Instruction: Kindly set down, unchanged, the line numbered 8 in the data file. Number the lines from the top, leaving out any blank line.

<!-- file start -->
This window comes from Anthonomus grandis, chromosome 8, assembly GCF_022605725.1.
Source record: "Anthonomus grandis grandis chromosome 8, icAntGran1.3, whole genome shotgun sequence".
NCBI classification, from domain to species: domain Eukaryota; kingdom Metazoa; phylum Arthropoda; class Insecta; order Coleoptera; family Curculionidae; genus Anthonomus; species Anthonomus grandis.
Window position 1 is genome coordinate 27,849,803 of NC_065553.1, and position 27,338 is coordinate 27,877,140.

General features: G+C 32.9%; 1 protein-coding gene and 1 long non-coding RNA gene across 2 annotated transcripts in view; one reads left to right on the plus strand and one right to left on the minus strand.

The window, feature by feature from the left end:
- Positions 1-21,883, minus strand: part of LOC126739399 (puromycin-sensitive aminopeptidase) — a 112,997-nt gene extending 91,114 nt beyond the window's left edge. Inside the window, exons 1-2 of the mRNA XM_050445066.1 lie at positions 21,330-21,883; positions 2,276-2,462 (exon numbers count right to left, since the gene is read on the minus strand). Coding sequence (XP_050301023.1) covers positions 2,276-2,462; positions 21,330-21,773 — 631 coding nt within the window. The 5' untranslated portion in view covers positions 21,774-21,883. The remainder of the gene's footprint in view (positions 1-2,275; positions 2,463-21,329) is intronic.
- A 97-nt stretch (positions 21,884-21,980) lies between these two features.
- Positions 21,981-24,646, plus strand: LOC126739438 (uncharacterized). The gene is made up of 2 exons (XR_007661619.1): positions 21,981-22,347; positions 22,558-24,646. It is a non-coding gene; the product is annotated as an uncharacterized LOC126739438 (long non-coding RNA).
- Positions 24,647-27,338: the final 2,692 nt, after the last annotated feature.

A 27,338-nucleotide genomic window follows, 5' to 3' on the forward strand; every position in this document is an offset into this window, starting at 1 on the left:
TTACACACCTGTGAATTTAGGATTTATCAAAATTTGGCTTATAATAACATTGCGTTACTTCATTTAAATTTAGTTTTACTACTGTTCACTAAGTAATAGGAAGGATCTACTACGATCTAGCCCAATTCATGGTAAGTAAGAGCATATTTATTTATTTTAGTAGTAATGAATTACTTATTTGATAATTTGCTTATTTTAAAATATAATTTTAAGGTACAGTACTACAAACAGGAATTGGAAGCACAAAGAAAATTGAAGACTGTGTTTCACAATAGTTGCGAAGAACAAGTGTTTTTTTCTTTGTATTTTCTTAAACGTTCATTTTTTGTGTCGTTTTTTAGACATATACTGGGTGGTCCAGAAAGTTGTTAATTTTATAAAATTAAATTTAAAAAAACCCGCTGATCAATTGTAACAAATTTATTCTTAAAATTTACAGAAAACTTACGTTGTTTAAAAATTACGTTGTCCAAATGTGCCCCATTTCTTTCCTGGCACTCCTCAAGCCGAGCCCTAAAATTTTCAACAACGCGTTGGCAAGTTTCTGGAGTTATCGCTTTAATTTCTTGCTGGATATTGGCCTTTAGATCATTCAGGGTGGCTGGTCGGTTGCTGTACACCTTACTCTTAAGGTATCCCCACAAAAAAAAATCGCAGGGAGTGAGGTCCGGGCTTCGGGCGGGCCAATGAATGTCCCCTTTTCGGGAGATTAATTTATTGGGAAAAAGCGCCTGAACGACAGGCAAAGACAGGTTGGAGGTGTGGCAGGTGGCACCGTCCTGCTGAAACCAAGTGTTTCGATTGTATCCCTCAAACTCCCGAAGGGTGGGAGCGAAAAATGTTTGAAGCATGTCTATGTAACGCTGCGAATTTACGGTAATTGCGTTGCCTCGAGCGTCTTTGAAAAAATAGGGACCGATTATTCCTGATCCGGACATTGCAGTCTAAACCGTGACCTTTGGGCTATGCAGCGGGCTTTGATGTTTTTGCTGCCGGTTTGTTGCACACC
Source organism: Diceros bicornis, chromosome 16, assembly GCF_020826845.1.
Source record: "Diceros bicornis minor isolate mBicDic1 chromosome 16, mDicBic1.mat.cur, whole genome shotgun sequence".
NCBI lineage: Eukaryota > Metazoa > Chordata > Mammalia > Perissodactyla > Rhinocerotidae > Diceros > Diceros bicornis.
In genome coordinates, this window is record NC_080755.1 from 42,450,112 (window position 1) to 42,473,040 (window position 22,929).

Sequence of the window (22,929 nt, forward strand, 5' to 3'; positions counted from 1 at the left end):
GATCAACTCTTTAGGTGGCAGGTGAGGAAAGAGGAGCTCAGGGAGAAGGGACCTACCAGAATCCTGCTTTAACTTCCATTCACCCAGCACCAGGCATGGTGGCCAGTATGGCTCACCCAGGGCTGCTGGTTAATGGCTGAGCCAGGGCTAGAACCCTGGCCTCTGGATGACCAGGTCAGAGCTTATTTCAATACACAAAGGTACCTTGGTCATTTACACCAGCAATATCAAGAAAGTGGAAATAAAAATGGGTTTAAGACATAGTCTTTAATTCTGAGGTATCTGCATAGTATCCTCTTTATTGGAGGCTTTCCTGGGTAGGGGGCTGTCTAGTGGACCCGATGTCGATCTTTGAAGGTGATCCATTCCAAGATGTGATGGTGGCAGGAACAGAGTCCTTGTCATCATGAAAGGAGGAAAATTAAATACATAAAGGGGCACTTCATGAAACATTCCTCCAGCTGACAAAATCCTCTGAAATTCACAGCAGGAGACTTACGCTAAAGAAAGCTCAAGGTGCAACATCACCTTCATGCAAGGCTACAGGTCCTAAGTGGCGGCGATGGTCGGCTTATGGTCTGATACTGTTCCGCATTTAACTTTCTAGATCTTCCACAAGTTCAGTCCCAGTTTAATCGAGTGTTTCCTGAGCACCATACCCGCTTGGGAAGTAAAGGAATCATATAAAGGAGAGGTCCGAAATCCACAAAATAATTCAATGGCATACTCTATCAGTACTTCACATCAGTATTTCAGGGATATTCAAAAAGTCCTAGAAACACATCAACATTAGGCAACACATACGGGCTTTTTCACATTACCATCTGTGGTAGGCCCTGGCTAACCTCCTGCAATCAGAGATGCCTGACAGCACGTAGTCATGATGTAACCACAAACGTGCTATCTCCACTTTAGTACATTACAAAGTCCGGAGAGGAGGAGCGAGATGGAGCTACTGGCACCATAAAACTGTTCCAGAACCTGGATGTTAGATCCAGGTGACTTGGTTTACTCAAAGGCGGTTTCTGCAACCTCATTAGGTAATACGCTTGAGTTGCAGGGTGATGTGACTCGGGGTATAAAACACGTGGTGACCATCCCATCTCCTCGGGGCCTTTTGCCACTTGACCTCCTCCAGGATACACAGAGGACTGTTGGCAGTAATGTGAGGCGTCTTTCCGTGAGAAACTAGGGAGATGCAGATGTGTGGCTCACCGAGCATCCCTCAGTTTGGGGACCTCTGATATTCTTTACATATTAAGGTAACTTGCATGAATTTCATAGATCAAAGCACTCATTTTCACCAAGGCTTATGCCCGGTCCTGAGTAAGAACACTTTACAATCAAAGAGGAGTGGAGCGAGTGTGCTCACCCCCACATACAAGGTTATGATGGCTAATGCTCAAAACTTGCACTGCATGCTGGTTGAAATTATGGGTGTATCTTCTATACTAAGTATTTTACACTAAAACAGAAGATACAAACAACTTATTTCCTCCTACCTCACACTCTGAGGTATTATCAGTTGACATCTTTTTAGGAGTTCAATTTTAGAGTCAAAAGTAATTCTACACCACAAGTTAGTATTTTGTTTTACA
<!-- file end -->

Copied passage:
- A 97-nt stretch (positions 21,884-21,980) lies between these two features.